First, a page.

The stench of past cigarettes may be as toxic as a breath of fresh smoke.
That loitering odor, called thirdhand smoke, may cause up to 60 percent of the harm caused by routine exposure to smoke, including a year or so of life lost, scientists report in a paper to be published in Environmental Science & Technology.
Thirdhand smoke’s vestigial funk comes from inhalable particles and fumes that off-gas from the chemical debris that settles out from burned cigarettes and secondhand smoke. In laboratory experiments and air samples from a smoker’s home, researchers find that the wafting pollutants, some at dangerously high levels, can haunt an indoor space for as long as 18 hours after smoking.
“This is enormously important,” says pediatrician Jonathan Winickoff of Massachusetts General Hospital in Boston. “It reinforces the notion that it’s not safe to smoke in any indoor or closed environment.”
Researchers had previously noted some dangers of thirdhand smoke indoors. Chemicals from smoke that settle into furniture, flooring and even walls can themselves be hazardous and can also react with common indoor chemicals to form carcinogens. Cigarettes’ waste and its cancer-causing by-products can lie in wait to be inadvertently touched or ingested, such as by toddlers with a tendency to mouth furniture. But little was known about the inhalable components of thirdhand smoke.
To identify vented pollutants, chemist Hugo Destaillats of the Lawrence Berkeley National Laboratory in California and colleagues monitored air in a room-sized chamber —18 cubic meters —after six cigarettes were smoked in it. The researchers measured amounts of floating particles and tested the levels of 58 volatile organic compounds at various times between 20 minutes and 18 hours after smoking. The time points allowed the researchers to track the transition from secondhand to thirdhand smoke.
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Though the bulk of the particles and gases dropped out of the air after 20 minutes, some lingered, new chemicals emerged and some compounds hit dangerously high concentrations. Levels of acetonitrile, a poisonous organic compound, and 2-butanone, an irritant, rose after two hours and remained in the air for the full 18 hours. Destaillats and colleagues found that the acetonitrile level was so consistently high after two hours that it could be used as a chemical fingerprint for thirdhand smoke.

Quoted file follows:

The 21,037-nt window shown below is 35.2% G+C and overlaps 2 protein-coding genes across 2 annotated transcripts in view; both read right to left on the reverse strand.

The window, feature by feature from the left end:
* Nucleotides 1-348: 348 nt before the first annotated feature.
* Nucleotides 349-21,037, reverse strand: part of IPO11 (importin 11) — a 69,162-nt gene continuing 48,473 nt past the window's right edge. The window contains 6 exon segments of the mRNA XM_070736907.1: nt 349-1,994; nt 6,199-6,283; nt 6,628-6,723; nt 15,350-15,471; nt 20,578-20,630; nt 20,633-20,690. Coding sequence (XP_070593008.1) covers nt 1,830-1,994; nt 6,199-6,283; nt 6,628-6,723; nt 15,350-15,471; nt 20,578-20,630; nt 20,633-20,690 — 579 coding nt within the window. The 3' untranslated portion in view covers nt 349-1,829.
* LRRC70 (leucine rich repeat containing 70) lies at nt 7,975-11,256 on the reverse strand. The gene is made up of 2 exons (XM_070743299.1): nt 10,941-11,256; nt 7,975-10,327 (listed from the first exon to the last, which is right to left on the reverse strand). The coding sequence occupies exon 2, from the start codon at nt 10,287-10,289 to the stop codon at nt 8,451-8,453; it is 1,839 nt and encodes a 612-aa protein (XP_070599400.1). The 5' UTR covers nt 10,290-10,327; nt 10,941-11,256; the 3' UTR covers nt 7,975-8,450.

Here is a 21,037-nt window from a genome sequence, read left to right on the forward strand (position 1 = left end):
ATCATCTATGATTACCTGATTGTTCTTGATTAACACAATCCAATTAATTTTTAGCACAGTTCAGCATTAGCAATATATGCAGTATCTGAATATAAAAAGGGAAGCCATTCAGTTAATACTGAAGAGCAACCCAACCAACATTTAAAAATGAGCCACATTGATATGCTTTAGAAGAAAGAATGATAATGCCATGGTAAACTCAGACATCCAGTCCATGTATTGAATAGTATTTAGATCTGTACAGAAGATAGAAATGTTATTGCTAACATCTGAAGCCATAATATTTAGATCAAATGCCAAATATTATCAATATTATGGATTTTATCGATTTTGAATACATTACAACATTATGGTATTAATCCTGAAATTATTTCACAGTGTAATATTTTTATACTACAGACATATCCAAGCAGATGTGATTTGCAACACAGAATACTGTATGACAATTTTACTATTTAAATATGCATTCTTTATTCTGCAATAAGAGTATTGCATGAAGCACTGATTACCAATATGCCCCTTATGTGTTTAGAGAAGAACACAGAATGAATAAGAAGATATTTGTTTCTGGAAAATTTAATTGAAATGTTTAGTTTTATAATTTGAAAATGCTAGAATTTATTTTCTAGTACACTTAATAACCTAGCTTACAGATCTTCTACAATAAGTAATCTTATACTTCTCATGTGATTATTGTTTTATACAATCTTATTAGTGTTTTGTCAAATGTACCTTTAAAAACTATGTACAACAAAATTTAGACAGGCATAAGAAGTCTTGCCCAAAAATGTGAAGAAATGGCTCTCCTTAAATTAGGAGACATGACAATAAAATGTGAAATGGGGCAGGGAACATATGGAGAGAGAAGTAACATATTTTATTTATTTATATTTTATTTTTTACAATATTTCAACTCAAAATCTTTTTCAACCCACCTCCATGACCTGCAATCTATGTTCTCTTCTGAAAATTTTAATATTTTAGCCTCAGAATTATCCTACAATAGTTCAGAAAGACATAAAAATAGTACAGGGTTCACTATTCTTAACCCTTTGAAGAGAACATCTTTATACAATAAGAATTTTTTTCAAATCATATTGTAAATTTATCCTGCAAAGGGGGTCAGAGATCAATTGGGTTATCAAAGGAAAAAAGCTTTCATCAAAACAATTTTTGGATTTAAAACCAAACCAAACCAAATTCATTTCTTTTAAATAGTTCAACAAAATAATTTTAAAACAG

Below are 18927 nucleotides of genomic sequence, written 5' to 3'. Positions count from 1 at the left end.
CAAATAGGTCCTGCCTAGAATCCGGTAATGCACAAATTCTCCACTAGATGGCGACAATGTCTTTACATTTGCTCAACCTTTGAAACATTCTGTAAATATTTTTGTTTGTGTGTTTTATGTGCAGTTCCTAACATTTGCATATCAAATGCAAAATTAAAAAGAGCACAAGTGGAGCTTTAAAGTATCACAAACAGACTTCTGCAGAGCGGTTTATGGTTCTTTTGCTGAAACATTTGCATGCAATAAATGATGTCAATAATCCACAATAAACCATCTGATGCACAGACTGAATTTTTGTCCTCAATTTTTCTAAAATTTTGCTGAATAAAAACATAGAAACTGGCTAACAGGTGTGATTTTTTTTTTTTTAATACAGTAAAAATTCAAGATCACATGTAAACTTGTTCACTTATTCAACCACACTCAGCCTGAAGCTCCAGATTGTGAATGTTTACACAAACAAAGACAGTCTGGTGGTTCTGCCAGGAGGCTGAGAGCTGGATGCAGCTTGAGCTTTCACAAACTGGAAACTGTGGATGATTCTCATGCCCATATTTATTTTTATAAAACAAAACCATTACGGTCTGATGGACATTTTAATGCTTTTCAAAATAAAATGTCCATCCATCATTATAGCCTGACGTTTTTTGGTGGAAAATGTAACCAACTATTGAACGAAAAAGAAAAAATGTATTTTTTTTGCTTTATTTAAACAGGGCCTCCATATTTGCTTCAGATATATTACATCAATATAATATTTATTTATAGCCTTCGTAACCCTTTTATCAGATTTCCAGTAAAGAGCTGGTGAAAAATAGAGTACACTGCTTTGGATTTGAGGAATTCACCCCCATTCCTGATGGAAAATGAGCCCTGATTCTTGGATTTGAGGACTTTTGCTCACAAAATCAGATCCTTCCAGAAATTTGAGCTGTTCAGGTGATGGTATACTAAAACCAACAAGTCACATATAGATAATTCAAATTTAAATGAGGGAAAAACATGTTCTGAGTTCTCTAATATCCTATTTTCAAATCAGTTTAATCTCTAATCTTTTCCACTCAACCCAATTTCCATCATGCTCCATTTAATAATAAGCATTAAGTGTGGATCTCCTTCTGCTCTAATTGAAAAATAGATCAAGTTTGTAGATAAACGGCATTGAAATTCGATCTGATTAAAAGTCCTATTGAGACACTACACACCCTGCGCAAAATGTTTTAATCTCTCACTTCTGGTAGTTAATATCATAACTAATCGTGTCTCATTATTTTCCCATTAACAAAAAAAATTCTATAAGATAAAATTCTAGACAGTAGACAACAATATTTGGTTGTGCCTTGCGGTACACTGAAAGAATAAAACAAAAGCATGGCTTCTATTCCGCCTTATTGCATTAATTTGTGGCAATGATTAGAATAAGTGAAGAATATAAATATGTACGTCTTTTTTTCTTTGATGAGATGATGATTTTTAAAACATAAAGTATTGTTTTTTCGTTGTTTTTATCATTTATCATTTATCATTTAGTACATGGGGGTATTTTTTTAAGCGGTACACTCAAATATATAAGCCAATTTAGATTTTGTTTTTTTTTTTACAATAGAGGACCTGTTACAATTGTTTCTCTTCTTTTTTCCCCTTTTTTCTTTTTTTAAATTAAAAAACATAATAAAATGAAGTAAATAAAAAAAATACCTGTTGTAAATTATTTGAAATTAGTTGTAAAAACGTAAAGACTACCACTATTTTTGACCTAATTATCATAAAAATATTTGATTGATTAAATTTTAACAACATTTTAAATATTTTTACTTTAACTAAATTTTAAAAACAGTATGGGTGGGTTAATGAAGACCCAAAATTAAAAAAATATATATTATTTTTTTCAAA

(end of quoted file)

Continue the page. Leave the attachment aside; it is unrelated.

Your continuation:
The researchers found that three components of thirdhand smoke hit levels above the harmful dose limits set by state environmental agencies: acrolein and methacrolein, both respiratory and eye irritants, plus acrylonitrile, a highly flammable, toxic compound linked to cancer.
For a reality check, the researchers sampled the air in a smoker’s home at the same time points after smoking. The team found similar chemical signatures of thirdhand smoke, backing up the laboratory findings.
“These compounds are quite reactive and they’re quite dangerous,” says chemist Lara Gundel, a researcher also at the Berkeley lab. “And they’re not mentioned very often in secondhand smoke.”
Using health-impact data from previous research, the researchers calculated that over 50 years, a nonsmoker living with someone who smokes 28 cigarettes a day —a common amount —would probably lose about a year of life and potentially up to seven years due to a combination of secondhand and thirdhand smoke. Up to 60 percent of that loss of life could be due solely to thirdhand smoke, the researchers found.
The authors did an excellent job simulating the health effects, says psychologist Georg Matt, who studies tobacco use at San Diego State University in California. The research is “a very important chapter on the long-term toxic legacy of tobacco smoke in indoor environments,” he adds.
Destaillats notes that these estimates are still uncertain and vary with a home’s ventilation. Also, researchers might debate where to draw the line between secondhand and thirdhand smoke. In reality, it’s a continuum of exposure, he says.
Despite the uncertainty, the findings may capture only a minimum of the health effects from thirdhand smoke. Matt and the authors point out that the new paper’s analysis doesn’t include the chemicals that have settled out of the air. “Deposited compounds continue to undergo chemical reactions for weeks, months and perhaps years,” Matt says.